# What is Logistic Regression?

Logistic regression seeks to:

**Model**the probability of an event occurring, depending on the values of the independent variables, which can be categorical or numerical.**Estimate**the probability that an event occurs for a randomly selected observation versus the probability that the event does not occur.**Predict**the effect of a series of variables on a binary response variable.**Classify**observations by estimating the probability that an observation is in a particular category (such as manual or automatic in our problem.)

## Why Is a Using Linear Regression in a Classification Problem So Wrong?

- Binary data does not have a normal distribution, which is a condition needed for most other types of regression.
- Predicted values of the DV can be beyond 0 and 1, which violates the definition of probability.
- Probabilities are often not linear, such as “U” shapes, where probability is very low or very high at the extremes of x-values.

## Some Background

**Probabilities:**outcomes of interest/all possible outcomes.**Odds:**P(Occurring) / P(Not occurring) -> P(Occurring) / (1-P(Occurring))**Odds Ratio:**Ratio of two odds -> (P(Occurring 1)/(1-P(Occurring 1)))/(P(Occurring 0)/(1-P(Occurring 0)))

### Odds Ratio Example

Assume we have two coins: one fair (probability of 0.5 for both sides) and one weighted (probability of 0.7 for heads and 0.3 for tails). What are the odds of getting “heads” on the weighted coin?

```
p_f_h <- 0.5
p_f_t <- 0.5
p_w_h <- 0.7
p_w_t <- 0.3
odds_f_h <- p_f_h/(1-p_f_h)
odds_w_h <- p_w_h/(1-p_w_h)
odds_ratio <- odds_w_h/odds_f_h
print(odds_ratio)
```

`## [1] 2.333333`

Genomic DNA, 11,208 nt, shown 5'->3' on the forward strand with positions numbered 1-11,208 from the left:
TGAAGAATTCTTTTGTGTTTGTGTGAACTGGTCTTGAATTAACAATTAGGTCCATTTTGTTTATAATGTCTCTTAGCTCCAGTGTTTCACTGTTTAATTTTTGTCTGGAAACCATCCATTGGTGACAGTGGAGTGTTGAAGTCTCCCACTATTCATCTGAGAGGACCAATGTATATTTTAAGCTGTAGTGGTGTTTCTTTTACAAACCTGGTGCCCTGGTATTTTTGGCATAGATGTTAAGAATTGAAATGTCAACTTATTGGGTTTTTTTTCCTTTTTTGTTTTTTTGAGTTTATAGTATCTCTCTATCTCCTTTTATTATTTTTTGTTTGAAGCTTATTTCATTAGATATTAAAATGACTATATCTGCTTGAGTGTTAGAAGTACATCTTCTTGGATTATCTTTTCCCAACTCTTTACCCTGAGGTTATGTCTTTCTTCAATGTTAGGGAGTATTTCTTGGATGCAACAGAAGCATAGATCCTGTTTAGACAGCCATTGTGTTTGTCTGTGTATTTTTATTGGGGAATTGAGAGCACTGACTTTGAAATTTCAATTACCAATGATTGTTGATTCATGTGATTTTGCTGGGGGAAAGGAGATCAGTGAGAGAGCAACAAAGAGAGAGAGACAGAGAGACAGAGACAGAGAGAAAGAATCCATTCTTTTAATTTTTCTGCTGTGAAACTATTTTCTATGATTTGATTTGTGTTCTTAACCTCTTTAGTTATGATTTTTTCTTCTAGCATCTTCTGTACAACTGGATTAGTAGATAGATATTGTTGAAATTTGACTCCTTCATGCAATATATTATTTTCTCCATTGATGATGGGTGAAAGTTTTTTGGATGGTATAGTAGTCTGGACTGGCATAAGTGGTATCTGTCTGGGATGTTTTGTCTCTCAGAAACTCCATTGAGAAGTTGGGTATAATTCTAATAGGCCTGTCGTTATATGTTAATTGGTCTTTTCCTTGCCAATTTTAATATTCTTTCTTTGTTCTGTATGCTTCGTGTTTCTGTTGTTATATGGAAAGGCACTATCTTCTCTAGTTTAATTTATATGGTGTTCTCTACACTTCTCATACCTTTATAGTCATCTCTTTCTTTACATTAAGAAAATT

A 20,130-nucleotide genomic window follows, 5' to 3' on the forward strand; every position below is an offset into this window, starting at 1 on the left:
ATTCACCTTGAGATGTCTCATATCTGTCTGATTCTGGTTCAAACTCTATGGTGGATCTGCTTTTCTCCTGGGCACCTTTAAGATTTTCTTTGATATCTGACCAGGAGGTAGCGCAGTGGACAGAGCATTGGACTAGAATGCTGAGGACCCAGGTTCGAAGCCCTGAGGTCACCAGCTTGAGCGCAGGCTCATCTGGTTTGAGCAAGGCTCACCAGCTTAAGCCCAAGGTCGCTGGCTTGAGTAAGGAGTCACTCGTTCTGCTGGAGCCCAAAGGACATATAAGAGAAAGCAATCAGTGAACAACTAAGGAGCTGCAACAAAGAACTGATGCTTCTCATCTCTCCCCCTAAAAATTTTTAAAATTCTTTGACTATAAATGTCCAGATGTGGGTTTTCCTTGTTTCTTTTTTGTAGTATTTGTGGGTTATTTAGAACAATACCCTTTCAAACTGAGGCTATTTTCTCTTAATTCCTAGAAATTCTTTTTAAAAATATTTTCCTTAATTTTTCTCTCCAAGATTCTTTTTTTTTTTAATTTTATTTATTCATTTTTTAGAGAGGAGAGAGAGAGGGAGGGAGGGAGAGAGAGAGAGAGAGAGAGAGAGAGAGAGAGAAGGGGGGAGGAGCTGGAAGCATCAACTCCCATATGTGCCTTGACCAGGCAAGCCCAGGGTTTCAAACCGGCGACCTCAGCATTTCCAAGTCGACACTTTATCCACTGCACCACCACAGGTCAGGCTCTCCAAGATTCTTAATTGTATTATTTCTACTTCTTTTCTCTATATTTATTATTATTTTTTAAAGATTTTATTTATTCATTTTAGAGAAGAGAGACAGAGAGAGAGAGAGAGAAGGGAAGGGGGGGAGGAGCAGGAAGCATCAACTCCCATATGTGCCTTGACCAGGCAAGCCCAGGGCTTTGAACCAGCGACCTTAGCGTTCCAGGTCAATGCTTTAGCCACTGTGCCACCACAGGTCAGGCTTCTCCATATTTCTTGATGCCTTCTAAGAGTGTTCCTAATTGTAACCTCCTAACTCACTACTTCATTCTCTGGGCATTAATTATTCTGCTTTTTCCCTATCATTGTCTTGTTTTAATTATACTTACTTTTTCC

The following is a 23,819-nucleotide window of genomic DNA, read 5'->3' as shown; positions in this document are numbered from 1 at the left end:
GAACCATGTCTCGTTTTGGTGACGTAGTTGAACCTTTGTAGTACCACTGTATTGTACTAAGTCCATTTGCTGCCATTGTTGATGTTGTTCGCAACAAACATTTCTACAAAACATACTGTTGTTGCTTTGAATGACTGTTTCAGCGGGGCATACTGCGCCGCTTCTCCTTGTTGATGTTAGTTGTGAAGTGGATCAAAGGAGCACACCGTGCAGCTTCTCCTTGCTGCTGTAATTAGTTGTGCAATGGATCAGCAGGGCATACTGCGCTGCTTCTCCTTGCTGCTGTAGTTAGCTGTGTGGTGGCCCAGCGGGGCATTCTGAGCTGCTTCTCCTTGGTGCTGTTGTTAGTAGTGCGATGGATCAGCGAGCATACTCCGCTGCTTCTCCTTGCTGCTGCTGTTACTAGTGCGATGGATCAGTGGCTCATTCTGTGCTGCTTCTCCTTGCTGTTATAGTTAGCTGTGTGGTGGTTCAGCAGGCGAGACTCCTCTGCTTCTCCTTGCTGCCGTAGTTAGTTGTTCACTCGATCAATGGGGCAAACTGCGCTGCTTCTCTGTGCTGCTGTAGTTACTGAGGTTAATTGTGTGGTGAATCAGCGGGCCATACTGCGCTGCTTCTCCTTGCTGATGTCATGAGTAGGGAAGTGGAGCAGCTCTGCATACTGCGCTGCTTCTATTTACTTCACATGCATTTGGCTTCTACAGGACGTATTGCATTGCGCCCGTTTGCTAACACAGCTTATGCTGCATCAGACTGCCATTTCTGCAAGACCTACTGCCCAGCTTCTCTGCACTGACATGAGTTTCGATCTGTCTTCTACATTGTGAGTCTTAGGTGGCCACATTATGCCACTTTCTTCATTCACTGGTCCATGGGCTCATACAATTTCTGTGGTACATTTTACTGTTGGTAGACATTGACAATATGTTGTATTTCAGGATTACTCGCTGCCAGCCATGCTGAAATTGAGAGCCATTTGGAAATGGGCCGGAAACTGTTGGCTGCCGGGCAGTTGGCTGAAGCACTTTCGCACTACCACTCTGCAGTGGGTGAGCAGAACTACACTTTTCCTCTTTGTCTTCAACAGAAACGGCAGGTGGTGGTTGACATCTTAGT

This means that the odds of getting heads on the weighted coin are 2.33 greater than the fair coin.

### The Odds Ratio in Logistic Regression

- The odds ratio for a variable in logistic regression represents how the odds change with a 1 unit increase in that variable holding all other variables constant.
- For example, let’s assume that we predict the probability of someone being positive for diabetes based on his weight. We find out that the odds ratio of weight is
**1.25**. This means that one kg increase in weight increases the**odds**for diabetes by**1.25**. A 10 kg increase in weight would lead to a 1.25^10 increase of the odds. Two important points to note: 1) this holds true at any point in the weight spectrum. 2) Don’t confuse odds with probability.

### Bernoulli Distribution

The dependent variable in logistic regression follows the Bernoulli distribution, having an unknown probability “p.”

- Remember that Bernoulli is only a special case of Binomial distribution where n = 1 (one experiment is conducted) – Success is 1 and failure is 0. The probability of success is “p” and failure q = 1 – p. In logistic regression, we are estimating an unknown “p” for any given linear combination of independent variables. The link between the independent variables and the Bernoulli distribution is called the
**logit**.

### Logit

- In logistic regression, we don’t know “p” like we do in Binomial distribution problems. The goal of logistic regression is to estimate “p” for a linear combination of independent variables.
- The natural log of the odds ratio, the logit, results in any value onto the Bernoulli probability distribution between 0 and 1.
- Logit(p) = ln(p/(1-p))
**OR**logit(p) = ln(p) – ln(1-p). - In the logit function, the argument takes values between 0 to 1, but we want the function to take those values. Therefore, we will take the inverse of the logit function: logit^{-1}(a) = 1/(1 + e^(-a)) = e^a /(1 + e^a). This is where “